IBM’s stream computing platform captures data received from the multiple sensors monitoring the babies such as electroencephalogram (EEG) recordings, heart rate, blood pressure, oxygenation, and brain activity. Then, this information is processed using ML algorithms, and the surveillance results are sent to the personnel monitor, alerting of any dangerous conditions.
Such continuous tracking of vital physiological signals can help with timely detection of seizures and other conditions that require immediate intervention and treatment.
Big Data in epidemiology
Big data creates many potential opportunities for epidemiology. As more sources of various data become available for analysis, surveillance and forecasting of disease outbreaks become possible, leading to faster, more effective response and improved public health. Let’s take a look at some examples.
Social media and mobile data for epidemics forecasting
In 2008, Google Flu Trends was established in an attempt to predict flu outbreaks by analyzing users’ queries in search engines. Researchers created a model using millions of search queries and historic flu data. However, time proved the resulting predictions to be very inaccurate so the project was terminated in 2015.
In spite of its failure, the project inspired other attempts to predict flu with the help of social media data. For example, a team from Osnabrück University used IBM Bluemix and Watson cognitive services to analyze millions of tweets to create a model capable of successfully predicting outbreaks.
Lately, mobile phone data presents a source of information that allows for tracking population movements and predicting where various disease outbreaks are likely to occur. People traveling around the country contact others and transmit infection. Monitoring such relocations helps understand areas of higher risk and permits preventative actions and improved response.
Multiple studies aimed at managing the spread of pathogens have been conducted using anonymized mobile operators’ data, i.e., attempting to predict the spread of malaria in Senegal, cholera in Haiti, malaria in Bangladesh, and so on.
UNICEF’s projects to detect epidemic crises
The Ebola crisis of 2014 showed that the world is not prepared for emergencies. The United Nations’ Magic Box is one of the projects that was created at that time to support future responses to such situations.
It’s an open-source platform that collects real-time data from multiple sources (a lot of it provided by private sector partners) that include “high-resolution population estimates, air travel from Amadeus, regional mobility estimated using aggregated anonymized mobile phone records and geotagged social media traces, temperature data from IBM, and case data from WHO reports, such as Zika, Dengue, and Ebola.”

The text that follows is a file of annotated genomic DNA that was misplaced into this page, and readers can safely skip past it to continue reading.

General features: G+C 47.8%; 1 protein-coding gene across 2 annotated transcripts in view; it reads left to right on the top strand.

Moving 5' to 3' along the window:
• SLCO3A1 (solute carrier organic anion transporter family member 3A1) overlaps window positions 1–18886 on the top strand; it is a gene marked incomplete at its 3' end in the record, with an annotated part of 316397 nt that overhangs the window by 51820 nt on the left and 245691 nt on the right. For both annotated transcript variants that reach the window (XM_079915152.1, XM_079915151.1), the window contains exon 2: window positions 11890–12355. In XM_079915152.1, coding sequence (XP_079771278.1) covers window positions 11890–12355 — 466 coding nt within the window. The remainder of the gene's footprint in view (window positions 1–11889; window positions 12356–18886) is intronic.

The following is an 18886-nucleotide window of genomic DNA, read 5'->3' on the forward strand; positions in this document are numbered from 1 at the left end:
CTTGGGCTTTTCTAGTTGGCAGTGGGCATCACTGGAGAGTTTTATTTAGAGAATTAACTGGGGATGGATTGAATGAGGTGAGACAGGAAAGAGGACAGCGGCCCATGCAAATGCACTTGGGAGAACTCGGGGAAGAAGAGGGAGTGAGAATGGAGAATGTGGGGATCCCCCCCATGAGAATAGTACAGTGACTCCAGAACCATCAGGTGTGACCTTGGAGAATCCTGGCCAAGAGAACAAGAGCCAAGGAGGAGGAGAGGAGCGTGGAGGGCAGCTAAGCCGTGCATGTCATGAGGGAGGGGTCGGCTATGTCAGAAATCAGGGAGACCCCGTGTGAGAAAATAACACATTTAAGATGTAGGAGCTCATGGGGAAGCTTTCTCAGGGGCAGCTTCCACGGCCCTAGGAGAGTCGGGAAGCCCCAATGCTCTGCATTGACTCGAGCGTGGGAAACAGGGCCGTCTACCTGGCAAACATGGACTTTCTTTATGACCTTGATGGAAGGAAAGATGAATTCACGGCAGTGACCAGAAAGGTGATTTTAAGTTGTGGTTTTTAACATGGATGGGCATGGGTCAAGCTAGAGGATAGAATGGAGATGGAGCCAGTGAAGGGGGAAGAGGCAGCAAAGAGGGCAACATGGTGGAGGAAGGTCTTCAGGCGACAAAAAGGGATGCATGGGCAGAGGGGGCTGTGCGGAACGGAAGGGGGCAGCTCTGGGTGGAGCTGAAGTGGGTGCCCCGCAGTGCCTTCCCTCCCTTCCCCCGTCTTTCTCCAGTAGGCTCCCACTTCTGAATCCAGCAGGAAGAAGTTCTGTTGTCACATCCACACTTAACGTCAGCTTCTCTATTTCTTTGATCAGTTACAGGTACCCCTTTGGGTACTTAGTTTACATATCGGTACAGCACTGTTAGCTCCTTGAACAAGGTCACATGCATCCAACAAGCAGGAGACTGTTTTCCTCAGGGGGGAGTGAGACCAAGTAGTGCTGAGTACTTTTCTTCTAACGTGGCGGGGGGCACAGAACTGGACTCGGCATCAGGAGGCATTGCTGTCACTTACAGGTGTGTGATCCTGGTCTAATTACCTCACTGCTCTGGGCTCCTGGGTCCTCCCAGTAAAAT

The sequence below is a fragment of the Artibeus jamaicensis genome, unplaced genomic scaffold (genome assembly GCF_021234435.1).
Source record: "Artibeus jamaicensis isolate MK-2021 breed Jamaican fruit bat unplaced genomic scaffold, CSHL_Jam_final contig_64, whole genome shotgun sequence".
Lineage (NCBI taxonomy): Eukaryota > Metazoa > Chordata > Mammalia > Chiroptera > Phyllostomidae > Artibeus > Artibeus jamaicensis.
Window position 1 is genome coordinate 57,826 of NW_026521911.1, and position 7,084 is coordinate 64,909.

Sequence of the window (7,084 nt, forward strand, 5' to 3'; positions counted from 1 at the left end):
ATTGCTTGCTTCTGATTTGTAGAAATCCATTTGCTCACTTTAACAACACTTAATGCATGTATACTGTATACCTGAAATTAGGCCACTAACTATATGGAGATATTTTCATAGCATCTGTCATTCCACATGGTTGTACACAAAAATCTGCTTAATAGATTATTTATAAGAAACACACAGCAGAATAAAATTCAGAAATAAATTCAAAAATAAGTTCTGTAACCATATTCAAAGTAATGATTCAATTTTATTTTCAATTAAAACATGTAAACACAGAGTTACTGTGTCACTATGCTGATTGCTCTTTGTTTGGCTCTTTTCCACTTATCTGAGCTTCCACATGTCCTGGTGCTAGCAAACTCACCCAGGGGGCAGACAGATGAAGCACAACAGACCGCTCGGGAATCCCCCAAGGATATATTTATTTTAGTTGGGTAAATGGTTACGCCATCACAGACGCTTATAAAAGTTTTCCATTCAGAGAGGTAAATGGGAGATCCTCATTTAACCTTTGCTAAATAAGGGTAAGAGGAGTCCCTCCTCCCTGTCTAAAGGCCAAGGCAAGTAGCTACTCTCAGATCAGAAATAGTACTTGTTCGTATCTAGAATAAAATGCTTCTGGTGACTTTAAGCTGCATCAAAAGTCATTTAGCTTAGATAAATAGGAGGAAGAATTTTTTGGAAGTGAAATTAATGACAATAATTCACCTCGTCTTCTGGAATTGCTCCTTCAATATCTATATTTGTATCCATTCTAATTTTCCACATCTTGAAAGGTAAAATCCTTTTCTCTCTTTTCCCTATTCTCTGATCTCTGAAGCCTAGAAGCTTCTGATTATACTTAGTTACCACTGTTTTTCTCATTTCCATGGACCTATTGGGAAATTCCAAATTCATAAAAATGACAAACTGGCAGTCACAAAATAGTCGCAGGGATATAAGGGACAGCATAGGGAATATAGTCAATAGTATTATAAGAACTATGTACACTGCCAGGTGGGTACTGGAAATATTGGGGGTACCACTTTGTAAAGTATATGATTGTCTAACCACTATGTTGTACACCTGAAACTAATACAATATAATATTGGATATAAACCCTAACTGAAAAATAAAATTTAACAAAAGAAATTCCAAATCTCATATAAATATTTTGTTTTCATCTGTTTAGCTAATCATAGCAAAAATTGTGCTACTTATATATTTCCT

This information serves as an input for models that create epidemiological forecasts about the possible spatiotemporal spread of infections, especially in the remote areas with the most vulnerable populations.
Monitoring and resisting COVID-19
Fast forward to the COVID-19 pandemic that developed at breakneck speed and demanded a prompt response from all nations. Some managed to make use of data and effectively resist the outbreak. A bright example is South Korea. It was able to flatten the curve of virus spread shortly after it was first detected, all due to immediate, data-based actions. These included:
- smart contact tracing with the help of GPS data, street cameras, credit card transactions, etc.;
- express testing and remote monitoring, collecting data from IoT and wearable devices and allowing doctors to identify people needing medical attention;
- mobile AI-based apps that provide details of the infected person’s activities and travel details for all people in the vicinity;
- increased awareness and prompt medical services in the areas defined by analytical technologies as possible virus clusters or those prone to risk, and so on.
On a much smaller scale, here’s how analyzing real-time patients’ data helped Albany Med get a better picture of the situation, accelerate decisions, and improve response to the virus spread. They developed dashboards for monitoring all COVID-19-related activity which allowed clinicians to track all patients with confirmed cases and conduct contact tracing. Besides, they used person-matching algorithms to keep the workforce safe and ensure timely symptoms assessment.
Big Data in research
As we already mentioned, tapping into data generated by popular fitness trackers provides numerous research opportunities. To support research initiatives, Apple introduced its ResearchKit, a framework for building apps, enrolling participants, and conducting medical studies.